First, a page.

Every time me and my computer get to a place where we finally understand each other, where we get things worked out between us, something goes awry. The honeymoon does not last for long. The threat to happiness ever after often comes from the outside, in the form of a new and ‘even worse than ever before’ computer virus…
a brief & sordid history
You promised yourself you would not get involved this time. You knew all about the probabilities … the impossibilities, really. You knew all about the odds against success, heard Nate Silver — or somebody — use five dollar words like “implacable,” “infinitesimal” and “asymptotic” to assure Charlie Rose the odds were ridiculous. And yes, you knew it was a Fool’s Notion for a grown man — someone who should know better — to think he had even a ghost of a chance of predicting the outcome of a 63 game string. There were too many X-factors a mere mortal couldn’t possibly know. Even the players and the hangers-on had no clue. Not even that Neil DeGrasse Tyson guy or Johnny Cochran, if he were still alive, could manage it.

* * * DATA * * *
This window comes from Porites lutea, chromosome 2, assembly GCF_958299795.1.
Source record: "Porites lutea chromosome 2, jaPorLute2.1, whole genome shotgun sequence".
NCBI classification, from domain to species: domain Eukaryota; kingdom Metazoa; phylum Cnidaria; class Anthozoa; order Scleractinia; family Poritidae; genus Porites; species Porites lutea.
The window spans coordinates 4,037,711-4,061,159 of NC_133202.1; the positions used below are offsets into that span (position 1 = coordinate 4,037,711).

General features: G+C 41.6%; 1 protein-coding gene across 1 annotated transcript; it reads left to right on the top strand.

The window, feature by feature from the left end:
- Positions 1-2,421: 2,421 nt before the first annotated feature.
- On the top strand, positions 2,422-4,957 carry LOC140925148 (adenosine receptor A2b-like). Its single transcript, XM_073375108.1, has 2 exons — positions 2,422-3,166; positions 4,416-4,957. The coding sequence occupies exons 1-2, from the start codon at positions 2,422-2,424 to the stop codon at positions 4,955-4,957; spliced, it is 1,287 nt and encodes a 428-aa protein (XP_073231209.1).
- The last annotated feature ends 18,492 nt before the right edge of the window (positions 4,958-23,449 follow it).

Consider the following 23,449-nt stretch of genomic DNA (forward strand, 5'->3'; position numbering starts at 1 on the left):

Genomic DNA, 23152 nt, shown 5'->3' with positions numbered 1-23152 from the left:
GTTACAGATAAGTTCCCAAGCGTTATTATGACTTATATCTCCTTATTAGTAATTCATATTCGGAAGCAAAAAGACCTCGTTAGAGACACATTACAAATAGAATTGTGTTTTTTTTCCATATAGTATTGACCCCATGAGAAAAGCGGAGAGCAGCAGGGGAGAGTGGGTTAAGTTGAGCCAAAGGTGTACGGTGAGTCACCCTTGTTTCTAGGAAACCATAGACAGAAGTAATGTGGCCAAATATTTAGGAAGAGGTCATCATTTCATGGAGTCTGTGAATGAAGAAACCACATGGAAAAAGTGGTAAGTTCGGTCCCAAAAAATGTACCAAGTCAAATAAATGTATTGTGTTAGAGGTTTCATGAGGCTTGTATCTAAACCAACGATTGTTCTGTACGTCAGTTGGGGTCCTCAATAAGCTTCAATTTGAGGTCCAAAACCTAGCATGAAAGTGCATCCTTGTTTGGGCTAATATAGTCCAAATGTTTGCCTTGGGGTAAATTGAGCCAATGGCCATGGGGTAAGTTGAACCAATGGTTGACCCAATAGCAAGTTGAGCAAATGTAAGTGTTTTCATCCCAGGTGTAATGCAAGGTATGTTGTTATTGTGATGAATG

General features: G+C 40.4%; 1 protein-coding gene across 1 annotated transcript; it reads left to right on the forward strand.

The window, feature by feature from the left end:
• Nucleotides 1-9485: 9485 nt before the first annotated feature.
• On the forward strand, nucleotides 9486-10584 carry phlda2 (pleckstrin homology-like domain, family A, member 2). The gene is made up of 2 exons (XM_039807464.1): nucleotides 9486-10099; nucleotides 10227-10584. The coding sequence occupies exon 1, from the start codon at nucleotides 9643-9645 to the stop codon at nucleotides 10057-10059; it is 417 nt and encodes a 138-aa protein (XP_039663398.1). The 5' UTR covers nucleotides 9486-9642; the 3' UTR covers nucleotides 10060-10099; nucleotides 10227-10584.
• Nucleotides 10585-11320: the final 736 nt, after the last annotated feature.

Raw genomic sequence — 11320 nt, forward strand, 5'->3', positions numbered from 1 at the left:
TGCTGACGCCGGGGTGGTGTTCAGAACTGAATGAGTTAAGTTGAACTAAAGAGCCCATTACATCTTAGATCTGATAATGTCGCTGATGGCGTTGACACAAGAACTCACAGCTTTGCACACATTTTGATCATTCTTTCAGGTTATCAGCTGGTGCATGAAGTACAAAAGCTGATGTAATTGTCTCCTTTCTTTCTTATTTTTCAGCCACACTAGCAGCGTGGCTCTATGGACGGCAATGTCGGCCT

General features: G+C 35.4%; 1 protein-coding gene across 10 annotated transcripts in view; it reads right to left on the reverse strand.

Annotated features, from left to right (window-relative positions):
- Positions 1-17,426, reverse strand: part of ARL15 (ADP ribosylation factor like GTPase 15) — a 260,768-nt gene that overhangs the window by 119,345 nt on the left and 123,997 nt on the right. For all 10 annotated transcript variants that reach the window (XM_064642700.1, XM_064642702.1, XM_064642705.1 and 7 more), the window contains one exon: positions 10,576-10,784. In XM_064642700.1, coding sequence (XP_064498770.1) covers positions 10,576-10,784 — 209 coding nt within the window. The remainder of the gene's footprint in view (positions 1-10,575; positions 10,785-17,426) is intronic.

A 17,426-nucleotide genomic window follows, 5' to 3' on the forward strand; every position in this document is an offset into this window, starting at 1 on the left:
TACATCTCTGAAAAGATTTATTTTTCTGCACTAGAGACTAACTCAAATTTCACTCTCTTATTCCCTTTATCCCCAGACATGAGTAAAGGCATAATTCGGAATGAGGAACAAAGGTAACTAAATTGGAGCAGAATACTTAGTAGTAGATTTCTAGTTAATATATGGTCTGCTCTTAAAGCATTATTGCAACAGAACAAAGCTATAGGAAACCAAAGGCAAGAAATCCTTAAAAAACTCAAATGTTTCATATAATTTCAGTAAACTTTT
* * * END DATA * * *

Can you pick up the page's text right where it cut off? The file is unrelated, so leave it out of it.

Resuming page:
Moments before, I’d accidentally dropped the TV remote. The thing must’ve flopped on the floor at some crazy-ass angle and flipped the channel to something else. I’d been laughing at a Saturday afternoon Three Stooges Marathon. Now, at the very top of the hour, an announcer, Jim McKay tells me I am about to enjoy “…the thrill of victory and the agony of defeat.”
Every Blue Moon or so, comes another heretofore unfathomable, unthinkable, damn near frightening moments that causes me to come to the stark realization that life as we know it has very likely just changed forever — and nothing will ever be the same. The first of these moments I remember came in the Seventies when somebody came up with the bright idea you could actually charge people fees for stuff that had previously been free forever…